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Kakwani v. Kakwani

Dist. Ct, Nassau County

June 20, 2013

Anjili Kakwani, Petitioner
Nisha Kakwani, Respondent.

Attorney for Petitioner: Rappaport, Hertz, Cherson & Rosenthal, PC

Attorney for Respondent: Nassau/Suffolk Law Services

Eric Bjorneby, J.


Petitioner brings this proceeding pursuant to RPAPL §713(7) to evict the respondent on the ground that she is a licensee whose license to reside at the premises, which is the respondent's marital residence, has been revoked. Respondent's defense is that she is a "family member" who can not be evicted in a summary proceeding.


The petitioner, her brother Amit Kakwani, and their parents, moved into the one family residence known as 355 Glen Cove Avenue in Carle Place, New York in 2004. Petitioner's mother, as trustee of a family trust, conveyed the home to the petitioner on December 8, 2006. There is no evidence as to what motivated this transfer and the only consideration recited in the deed is "Ten & other good and valuable consideration, lawful money of the United States, paid by the party of the second part..." In March 2008 Amit Kakwani traveled to India where, for the first time, he met his arranged bride-to-be, the respondent Nisha Kakwani. In September 2008 the petitioner and her brother, Amit, traveled to India where petitioner met the respondent for the first time. On or about November 29, 2008 the respondent moved by herself to the United States and into the Kakwani family home. On December 22, 2008 respondent and Amit Kakwani were married. They resided in the master bedroom of the family home, as husband and wife, until sometime in 2012 or early 2013 when Amit Kakwani moved out of the master bedroom and into another room in the house. He has not been named as a respondent in this proceeding and rent has never been sought or paid by him or the respondent.

On September 20, 2012 petitioner had respondent served with a 10-Day Notice to Quit and on January 17, 2013 petitioner had respondent served with the instant Notice of Petition and Petition seeking to evict the respondent alone pursuant to RPAPL §713(7) on the grounds that she is a mere licensee whose license to occupy the premises has been revoked. The respondent alleges she is a family member not subject to eviction in a summary proceeding brought pursuant to RPAPL §713(7). In Family Court on February 15, 2013 petitioner obtained a (refrain) order of protection against the respondent and the respondent obtained a similar order of protection against her husband, Amit Kakwani, the petitioner's brother. The matter was tried before this court on April 2, 2013 and the above facts established. On April 30, 2013 briefs were submitted and the case is now ready for decision.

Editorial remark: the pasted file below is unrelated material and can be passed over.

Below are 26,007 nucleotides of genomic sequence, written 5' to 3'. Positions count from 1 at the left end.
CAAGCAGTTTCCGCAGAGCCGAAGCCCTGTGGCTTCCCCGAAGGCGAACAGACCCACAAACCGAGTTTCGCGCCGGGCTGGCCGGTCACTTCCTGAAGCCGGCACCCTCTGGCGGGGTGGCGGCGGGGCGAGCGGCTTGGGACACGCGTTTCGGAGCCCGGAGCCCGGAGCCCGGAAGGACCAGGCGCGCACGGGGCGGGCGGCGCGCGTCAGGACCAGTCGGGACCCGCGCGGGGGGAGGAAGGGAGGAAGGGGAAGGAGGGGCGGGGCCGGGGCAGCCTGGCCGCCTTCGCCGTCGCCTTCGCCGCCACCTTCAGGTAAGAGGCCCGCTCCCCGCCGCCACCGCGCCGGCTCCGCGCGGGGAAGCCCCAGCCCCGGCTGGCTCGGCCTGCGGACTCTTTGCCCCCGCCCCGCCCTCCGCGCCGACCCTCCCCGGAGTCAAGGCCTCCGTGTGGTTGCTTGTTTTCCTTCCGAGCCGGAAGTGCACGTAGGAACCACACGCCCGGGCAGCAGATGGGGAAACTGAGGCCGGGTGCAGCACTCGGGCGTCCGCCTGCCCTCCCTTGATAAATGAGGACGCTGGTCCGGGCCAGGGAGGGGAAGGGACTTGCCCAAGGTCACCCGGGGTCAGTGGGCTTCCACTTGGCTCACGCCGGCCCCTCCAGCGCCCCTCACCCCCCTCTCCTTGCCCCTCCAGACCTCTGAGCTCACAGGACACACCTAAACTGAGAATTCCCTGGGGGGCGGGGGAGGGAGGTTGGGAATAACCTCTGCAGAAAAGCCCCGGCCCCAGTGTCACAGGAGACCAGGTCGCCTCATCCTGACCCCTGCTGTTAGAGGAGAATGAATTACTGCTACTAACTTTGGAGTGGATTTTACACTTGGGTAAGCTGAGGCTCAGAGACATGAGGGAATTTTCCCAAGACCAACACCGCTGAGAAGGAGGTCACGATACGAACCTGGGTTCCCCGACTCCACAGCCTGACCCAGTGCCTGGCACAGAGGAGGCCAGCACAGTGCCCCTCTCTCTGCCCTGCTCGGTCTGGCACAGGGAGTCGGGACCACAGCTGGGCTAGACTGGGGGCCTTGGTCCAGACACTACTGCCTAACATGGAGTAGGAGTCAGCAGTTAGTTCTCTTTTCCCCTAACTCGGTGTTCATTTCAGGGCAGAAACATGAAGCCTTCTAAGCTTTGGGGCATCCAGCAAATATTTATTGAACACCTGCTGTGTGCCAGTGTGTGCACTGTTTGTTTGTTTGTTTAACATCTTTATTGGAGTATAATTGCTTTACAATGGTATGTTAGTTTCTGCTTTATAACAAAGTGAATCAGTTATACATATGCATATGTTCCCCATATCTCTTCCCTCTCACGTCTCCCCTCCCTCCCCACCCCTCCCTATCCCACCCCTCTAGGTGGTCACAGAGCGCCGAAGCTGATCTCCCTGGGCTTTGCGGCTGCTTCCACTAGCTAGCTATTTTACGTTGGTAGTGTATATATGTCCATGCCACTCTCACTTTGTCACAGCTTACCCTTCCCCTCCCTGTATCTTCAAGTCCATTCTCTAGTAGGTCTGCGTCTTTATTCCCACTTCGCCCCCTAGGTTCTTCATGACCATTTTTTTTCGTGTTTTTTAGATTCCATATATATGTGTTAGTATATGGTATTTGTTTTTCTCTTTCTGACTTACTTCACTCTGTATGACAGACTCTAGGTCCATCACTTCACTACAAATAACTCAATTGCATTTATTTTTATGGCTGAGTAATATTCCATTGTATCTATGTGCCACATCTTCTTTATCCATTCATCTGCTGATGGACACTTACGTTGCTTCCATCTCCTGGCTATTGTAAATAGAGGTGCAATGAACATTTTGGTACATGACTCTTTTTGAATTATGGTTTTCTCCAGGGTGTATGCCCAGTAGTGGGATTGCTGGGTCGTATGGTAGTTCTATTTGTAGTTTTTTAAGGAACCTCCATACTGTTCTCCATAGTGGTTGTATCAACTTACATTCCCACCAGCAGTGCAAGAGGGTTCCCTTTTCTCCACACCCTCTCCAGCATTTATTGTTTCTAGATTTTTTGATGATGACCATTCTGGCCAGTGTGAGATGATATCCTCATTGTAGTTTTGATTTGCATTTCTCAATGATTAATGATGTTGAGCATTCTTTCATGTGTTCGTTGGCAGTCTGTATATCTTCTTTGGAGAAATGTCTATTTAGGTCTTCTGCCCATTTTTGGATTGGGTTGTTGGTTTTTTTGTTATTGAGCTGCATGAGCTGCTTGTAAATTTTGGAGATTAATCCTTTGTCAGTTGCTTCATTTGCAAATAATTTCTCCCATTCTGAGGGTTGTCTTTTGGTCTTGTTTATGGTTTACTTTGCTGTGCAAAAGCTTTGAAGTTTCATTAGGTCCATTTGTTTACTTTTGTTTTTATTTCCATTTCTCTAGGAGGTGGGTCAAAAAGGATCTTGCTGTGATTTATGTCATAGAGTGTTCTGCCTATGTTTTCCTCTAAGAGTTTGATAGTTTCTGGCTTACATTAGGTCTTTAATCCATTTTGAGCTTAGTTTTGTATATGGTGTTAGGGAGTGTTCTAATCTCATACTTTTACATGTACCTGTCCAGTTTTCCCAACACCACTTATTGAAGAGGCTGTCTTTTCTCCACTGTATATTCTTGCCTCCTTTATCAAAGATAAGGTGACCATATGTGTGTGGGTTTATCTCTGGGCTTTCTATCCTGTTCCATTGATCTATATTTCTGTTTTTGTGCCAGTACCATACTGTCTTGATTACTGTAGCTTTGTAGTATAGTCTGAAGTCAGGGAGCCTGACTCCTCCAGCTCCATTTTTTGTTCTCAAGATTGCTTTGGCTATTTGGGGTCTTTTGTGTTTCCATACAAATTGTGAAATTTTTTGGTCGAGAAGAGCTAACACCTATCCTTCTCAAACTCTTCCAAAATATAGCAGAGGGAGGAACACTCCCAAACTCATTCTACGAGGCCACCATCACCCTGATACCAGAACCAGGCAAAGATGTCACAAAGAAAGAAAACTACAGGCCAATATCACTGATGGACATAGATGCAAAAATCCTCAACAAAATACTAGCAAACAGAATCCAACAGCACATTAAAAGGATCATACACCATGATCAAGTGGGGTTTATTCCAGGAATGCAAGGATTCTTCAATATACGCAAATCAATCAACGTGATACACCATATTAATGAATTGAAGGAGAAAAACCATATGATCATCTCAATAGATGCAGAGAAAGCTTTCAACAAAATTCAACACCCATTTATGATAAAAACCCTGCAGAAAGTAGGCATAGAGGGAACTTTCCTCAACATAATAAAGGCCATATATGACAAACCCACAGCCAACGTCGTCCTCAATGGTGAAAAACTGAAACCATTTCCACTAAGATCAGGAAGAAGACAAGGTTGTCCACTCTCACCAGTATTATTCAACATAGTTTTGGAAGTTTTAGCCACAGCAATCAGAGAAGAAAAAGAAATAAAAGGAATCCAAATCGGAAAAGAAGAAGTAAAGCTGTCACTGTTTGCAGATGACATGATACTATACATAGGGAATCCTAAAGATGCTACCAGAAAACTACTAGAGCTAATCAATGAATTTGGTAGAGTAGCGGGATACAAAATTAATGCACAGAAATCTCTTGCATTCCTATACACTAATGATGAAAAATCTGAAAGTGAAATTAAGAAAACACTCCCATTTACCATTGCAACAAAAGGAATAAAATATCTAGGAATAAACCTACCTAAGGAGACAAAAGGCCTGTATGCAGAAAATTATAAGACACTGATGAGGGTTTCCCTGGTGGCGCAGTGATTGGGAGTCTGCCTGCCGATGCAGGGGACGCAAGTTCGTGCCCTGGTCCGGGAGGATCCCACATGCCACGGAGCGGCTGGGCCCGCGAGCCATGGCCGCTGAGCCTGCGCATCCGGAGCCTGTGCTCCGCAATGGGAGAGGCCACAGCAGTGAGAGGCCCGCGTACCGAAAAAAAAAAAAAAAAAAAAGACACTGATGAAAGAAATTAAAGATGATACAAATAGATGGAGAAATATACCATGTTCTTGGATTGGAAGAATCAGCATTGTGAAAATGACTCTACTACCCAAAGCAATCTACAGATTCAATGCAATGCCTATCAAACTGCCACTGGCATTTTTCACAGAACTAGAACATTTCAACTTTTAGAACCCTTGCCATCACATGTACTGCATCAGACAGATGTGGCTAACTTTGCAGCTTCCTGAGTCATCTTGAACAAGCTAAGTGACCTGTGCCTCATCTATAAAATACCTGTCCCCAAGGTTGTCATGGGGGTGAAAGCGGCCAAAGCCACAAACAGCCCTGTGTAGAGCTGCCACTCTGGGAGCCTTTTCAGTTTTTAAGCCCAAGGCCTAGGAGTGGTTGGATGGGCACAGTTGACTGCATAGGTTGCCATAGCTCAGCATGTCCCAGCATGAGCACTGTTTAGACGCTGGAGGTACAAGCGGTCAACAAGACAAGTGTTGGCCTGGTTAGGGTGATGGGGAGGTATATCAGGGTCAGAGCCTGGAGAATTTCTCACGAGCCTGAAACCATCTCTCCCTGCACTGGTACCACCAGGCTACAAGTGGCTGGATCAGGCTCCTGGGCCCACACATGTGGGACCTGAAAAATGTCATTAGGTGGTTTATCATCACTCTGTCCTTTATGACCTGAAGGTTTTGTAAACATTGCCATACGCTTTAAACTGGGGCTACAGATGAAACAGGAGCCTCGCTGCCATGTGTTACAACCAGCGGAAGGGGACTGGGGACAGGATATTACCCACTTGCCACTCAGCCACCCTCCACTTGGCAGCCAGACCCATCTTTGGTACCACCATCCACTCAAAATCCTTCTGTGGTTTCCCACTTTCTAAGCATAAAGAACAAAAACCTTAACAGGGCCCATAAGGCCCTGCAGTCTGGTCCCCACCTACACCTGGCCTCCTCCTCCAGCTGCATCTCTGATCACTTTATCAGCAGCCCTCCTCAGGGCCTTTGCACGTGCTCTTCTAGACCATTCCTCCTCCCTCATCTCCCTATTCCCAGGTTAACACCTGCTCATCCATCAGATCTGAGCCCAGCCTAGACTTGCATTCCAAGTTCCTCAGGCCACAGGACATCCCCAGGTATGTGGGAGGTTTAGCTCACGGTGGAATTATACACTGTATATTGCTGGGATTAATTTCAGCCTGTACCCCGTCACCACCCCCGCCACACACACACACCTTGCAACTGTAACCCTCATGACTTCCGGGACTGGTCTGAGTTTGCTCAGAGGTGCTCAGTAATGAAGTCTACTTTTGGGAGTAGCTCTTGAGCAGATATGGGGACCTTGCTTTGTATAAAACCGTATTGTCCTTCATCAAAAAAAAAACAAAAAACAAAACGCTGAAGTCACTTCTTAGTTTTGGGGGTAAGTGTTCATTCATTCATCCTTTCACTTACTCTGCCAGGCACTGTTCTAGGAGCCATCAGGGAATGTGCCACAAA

RPAPL § 713 entitled "Grounds where no landlord-tenant relationship exists" provides in relevant part as follows:

A special proceeding may be maintained under this article after a ten-day notice to quit has been served upon the respondent in the manner prescribed in section 735, upon the following grounds:

7. He is a licensee of the person entitled to possession of the property at the time of the license, and (a) his license has expired, or (b) his license has been revoked by the licensor, or.

The question presented in this matter is whether or not a person whose right to reside in what has been her marital residence for four years, and whose right to do so stems not merely from petitioner's permission, but from a true family relationship, can be summarily evicted as a mere licensee without the bringing of an ejectment action in Supreme Court. The Court concludes that this question must be answered in the negative.

The seminal case on whether or not a family member can be evicted as a mere licensee, decided fifty years ago, is Rosentiel v. Rosentiel, 20 A.D.2d 71. In that case, a husband sought to evict his wife from what had been the marital residence, but which was owned in his name alone. In discussing the legislative intent behind RPAPL ยง 713(7), the Court noted that although the Law Revision Commission report upon which the legislation was based listed numerous categories of persons who could be summarily evicted in the absence of a landlord tenant relationship, including a spouse who remained upon the premises after separation or divorce, the legislature at that time adopted only two categories, a licensee who held over after revocation of the license and a lessee of a life tenant who died before the expiration of the lease term. The Court further noted that the Supreme Court and the Family Court were specifically empowered to deal with issues surrounding property and ...

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